Truck drivers who fall asleep at the wheel will report “don’t know what happened” or “I never saw him.” And in many cases they are telling the truth, because they were asleep and the crash woke them up. The culprit is sleep apnea.
Sleep apnea causes severe fatigue during waking hours, dulls alertness, and falling asleep during the day, even while driving or sitting at a traffic light.
Apnea means “without breath.” People with obstructive sleep apnea stop breathing in their sleep and their oxygen level drops, denying life-refreshing sleep.
Anyone who drives, knowing that they suffer from sleep apnea, is acting recklessly and in conscious disregard for the safety of others. Any trucking company that employs drivers without screening them for sleep apnea is equally reckless. Both should be liable for punitive damages for their contempt for public safety, in addition to being responsible for the deaths, injuries and destruction caused by an 80,000 pounds of tractor and trailer.
Twenty-five percent of men, many overweight, have obstructive sleep apnea. Although airline pilots are screened for sleep apnea, the trucking industry does not do the same for truck drivers and like the general population, many with obstructive sleep apnea are undiagnosed and untreated until it is too late.
For decades, trucking companies and the trucking industry lobbied for rules that only allowed drivers 8 hours off in every 24 hours, so that many drove long hours to meet schedules.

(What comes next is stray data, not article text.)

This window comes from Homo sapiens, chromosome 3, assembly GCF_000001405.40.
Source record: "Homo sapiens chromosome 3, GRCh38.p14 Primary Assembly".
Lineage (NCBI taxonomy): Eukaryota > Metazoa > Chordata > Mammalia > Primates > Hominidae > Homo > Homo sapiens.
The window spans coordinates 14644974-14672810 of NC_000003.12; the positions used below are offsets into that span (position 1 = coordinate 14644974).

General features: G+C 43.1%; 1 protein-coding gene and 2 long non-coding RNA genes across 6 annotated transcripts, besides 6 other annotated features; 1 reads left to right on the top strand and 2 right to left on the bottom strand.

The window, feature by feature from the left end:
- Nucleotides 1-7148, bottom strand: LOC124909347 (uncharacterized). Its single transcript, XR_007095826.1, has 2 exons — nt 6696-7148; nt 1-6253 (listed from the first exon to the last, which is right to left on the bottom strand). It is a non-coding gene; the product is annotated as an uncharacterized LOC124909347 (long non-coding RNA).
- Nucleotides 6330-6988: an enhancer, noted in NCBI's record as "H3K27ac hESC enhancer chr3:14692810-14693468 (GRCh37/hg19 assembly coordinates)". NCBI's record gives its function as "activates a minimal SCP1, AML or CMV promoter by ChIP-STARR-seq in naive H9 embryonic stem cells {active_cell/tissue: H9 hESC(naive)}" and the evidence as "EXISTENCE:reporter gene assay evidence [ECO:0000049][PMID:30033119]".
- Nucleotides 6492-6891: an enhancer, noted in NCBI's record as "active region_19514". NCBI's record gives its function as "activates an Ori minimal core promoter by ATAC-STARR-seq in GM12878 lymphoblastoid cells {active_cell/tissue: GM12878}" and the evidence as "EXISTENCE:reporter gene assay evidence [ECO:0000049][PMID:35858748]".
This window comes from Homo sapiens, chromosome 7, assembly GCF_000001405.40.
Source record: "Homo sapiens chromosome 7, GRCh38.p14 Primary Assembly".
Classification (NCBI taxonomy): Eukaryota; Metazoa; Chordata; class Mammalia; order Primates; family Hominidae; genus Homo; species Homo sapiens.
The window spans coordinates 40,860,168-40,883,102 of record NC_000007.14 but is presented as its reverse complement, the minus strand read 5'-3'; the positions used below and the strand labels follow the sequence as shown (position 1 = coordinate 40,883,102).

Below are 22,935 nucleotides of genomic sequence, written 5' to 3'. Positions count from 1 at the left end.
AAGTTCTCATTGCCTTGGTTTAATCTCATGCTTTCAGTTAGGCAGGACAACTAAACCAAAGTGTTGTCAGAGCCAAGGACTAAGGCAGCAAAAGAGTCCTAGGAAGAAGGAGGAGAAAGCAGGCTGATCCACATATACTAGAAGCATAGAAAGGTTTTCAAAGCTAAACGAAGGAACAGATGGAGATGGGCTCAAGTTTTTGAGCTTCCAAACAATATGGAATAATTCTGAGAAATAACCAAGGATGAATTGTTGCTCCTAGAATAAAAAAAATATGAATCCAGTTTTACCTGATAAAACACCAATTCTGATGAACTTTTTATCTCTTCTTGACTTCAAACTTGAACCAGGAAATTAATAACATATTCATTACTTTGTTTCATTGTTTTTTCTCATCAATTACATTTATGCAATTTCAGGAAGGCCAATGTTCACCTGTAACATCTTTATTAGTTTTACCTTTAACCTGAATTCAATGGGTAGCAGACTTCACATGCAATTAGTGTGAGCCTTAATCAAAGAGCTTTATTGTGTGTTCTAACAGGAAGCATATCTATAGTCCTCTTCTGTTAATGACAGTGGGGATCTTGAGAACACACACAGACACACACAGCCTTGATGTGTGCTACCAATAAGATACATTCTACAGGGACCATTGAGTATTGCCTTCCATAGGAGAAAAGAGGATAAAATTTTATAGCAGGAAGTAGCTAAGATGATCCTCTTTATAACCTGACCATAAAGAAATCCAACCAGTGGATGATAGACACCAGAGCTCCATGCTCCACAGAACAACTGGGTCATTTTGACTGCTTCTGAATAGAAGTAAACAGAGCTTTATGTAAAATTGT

Under current Department of Transportation regulations, a driver may not drive without first taking 10 consecutive hours off duty and then can drive a total of 11 hours during the next 14 hours. AT the end of 14 hours, another compulsory 10 hours off duty is required.
Trucking companies are not required to screen drivers for sleep apnea and there is no requirement under the Federal Motor Carrier Safety Administration for drivers to complete a sleep apnea test during the biennial DOT physical examination. At that exam a medical examiner has the discretion to test for respiratory disorders as a requirement of certification. A sleep test may be ordered after evaluating the hallmarks of sleep apnea: high body mass index, hypertension, age, receding chin, large neck circumferences, diabetes and smoking.
Obstructive sleep apnea is treatable. It occurs when the body’s muscles naturally relax during sleep. Once the throat muscles relax, a person’s airway narrows or collapses, air does not get to the lungs and breathing stops. Tissue in the back of the throat, large tonsils, nasal obstructions and being overweight are the precipitating causes, which result in snoring, cessation of breathing, and then gasping for air, a key sign of the condition.
Deprivation of restful sleep caluses severe fatigue, grogginess, loss of concentration, memory loss, depression, sexual dysfunction, and morning headaches. Long-term sleep disorders increase the risk of high blood pressure, heart attacks, strokes, and profound fatigue that causes collisions and work place injuries.